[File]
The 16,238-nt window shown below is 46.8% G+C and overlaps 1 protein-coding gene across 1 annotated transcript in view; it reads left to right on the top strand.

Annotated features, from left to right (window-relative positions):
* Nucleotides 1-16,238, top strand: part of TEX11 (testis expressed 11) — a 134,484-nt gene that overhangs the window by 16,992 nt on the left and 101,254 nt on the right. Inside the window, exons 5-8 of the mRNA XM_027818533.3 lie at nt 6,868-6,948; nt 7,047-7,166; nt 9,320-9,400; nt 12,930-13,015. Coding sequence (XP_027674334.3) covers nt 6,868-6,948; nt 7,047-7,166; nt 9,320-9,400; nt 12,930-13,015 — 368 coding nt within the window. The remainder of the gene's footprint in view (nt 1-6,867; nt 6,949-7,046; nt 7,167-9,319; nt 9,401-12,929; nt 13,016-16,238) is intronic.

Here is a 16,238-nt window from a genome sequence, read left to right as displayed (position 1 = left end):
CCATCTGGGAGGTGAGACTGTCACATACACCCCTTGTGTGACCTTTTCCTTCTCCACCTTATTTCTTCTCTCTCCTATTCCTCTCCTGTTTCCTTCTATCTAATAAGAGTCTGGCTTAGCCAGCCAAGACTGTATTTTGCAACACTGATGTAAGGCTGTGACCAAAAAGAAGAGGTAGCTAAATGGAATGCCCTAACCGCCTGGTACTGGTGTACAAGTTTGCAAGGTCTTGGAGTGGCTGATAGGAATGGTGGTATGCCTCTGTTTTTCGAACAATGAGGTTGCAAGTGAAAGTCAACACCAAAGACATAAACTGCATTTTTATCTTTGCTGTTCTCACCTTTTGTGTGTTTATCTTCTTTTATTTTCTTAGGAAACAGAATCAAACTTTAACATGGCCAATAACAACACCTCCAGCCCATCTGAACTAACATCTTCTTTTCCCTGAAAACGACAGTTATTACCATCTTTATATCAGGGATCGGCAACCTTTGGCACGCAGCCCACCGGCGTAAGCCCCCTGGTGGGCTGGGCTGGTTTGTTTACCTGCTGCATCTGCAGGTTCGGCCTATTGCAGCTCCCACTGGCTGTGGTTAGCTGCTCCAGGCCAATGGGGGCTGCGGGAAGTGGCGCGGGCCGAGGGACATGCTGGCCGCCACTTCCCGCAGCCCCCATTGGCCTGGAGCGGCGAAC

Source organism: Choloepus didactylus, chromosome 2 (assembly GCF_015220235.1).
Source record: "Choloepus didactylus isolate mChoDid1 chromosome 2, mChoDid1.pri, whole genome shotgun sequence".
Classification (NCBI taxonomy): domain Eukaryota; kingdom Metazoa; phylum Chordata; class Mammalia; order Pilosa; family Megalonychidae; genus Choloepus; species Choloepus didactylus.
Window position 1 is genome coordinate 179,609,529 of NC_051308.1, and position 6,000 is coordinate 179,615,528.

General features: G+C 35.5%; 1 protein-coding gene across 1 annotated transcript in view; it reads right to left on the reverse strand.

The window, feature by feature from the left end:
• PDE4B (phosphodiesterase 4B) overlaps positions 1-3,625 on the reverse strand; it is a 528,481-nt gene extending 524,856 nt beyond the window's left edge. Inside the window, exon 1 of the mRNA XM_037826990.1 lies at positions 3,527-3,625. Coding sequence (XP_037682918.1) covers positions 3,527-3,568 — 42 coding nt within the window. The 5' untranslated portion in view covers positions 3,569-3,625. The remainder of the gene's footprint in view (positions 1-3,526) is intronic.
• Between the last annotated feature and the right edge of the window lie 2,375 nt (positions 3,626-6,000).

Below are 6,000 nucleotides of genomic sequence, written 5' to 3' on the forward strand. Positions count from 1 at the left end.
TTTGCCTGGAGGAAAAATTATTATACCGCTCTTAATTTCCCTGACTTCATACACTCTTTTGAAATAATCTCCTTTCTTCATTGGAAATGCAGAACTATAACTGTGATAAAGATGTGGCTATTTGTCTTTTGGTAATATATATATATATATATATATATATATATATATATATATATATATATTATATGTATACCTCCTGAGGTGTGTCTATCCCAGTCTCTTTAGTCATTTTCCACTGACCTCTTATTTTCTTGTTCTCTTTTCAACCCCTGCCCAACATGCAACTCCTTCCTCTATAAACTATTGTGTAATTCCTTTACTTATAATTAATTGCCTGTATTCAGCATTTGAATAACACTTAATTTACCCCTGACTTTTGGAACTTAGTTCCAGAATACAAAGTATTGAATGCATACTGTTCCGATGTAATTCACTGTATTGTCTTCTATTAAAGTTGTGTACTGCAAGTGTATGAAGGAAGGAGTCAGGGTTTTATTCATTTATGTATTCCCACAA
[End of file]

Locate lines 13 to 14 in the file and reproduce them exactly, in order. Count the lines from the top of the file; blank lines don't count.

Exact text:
• Between the last annotated feature and the right edge of the window lie 2,375 nt (positions 3,626-6,000).

Below are 6,000 nucleotides of genomic sequence, written 5' to 3' on the forward strand. Positions count from 1 at the left end.